The Agnus Dei, meaning the Lamb of God, also called the Paschal Lamb, or the Lamb offered in the Pascal Sacrifice, is one of the jewels of a Commandery of Knights Templar in America, and is worn by the Generalissimo.
The lamb is one of the earliest symbols of Christ in the iconography of the Church, and as such was a representation of the Savior, derived from that expression of Saint John the Baptist (John1, 29), who, on beholding Christ, exclaimed, "Behold the Lamb of God."
"Christ," says Didron (Christian Iconography 1, page 318), "shedding his blood for our redemption, is the Lamb slain by the children of Israel, and with the blood of which the houses to be preserved from the wrath of God were marked with the celestial tau.
The Paschal Lamb eaten by the Israelites on the night preceding their departure from Egypt is the type of that other divine Lamb of whom Christians are to partake at Easter, in order thereby to free themselves from the bondage in which they are held by vice."
The earliest representation that is found in Didron of the Agnus Dei is of the sixth century, and consists of a lamb supporting in his right foot a cross. In the eleventh century we find a banneret attached to this cross, and the lamb is then said to support "the banner of the resurrection." This is the modern form in which the Agnus Dei is represented.
The Encyclopedia Masonica exists to preserve the wealth of information that has been generated over the centuries by numerous Masonic authors. As Freemasonry is now Speculative and not Operative, the work of a Mason is now conducted in the quarries of symbolism, literature, history and scholasticism. Freemasonry encourages intellectual exploration and academic achievement in its members and many Masons over the years have taken up this calling. The result has been that an incredible amount of philosophy, symbolic speculation and academic insights have been created. However, as Freemasonry teaches, human knowledge is frail and fragile. It is easily lost in the turnings of the ages and unforeseen catastrophes can result in great setbacks to human knowledge.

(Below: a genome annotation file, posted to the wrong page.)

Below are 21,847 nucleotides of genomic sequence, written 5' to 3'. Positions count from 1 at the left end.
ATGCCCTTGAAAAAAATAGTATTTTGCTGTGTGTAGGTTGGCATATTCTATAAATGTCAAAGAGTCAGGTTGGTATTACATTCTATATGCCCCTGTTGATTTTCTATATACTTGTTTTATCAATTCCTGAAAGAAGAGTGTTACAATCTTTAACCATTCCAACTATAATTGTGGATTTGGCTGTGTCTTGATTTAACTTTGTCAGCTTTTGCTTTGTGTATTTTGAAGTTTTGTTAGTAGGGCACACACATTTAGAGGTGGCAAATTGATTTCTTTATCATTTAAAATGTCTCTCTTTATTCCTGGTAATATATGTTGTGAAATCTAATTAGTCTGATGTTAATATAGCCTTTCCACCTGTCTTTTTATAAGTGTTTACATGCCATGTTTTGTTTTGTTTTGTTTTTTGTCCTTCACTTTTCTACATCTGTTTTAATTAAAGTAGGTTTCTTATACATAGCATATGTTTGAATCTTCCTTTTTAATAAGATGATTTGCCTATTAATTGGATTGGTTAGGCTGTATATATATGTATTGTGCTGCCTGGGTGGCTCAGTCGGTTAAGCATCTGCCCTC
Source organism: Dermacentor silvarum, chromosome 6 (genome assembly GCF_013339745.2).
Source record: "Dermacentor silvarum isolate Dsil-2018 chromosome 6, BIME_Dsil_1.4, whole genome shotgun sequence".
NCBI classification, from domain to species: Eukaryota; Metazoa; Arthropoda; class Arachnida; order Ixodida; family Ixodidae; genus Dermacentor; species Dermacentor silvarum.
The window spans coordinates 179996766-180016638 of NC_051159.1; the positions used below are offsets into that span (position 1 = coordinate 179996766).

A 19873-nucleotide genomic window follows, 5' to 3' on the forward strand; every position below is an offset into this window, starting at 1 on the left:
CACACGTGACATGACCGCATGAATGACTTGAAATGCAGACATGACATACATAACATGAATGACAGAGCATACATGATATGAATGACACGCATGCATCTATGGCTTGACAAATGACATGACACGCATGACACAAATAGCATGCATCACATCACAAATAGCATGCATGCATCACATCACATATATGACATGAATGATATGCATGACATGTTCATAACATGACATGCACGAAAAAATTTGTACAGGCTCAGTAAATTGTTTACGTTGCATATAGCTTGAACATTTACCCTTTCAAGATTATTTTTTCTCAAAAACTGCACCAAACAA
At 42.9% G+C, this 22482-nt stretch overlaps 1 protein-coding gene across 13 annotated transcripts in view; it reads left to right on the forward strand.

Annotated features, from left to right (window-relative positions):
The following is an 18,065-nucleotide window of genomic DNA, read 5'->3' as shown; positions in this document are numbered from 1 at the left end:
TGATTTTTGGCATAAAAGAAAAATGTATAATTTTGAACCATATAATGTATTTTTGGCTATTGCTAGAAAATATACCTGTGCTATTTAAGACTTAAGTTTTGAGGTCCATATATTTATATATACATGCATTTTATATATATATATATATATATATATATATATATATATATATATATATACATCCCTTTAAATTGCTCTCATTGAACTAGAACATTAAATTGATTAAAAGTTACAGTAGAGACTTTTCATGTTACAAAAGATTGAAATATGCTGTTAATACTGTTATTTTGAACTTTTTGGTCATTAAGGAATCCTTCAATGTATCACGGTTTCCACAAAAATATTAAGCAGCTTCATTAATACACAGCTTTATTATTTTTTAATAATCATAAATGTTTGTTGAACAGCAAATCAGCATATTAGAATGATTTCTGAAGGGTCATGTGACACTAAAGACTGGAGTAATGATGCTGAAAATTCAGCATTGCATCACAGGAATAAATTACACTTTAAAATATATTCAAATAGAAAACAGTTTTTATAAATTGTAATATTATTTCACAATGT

For too long these great works have sat on forgotten shelves, gathering dust and concealing the light that could be shed on the darkness of our ignorance. The Encyclopedia Masonica has been created to act as an ark, sailing through time, to ensure that future generations of Freemasons have access to the same knowledge that inspired the Brethren that came before them. It will contain the works of such Masonic Luminaries as Albert G. Mackey, Manly Palmer Hall, G.S.M. Ward, Albert Pike and many others. The Encyclopedia Masonica is a living work and the volunteers of Universal Co-Masonry will continue to labor until the most comprehensive Masonic reference work the world has ever seen has been created. The Encyclopedia Masonica is open to any who wish to use it and will remain open so that the treasures contained within may increase the wealth of all those who seek its wisdom.
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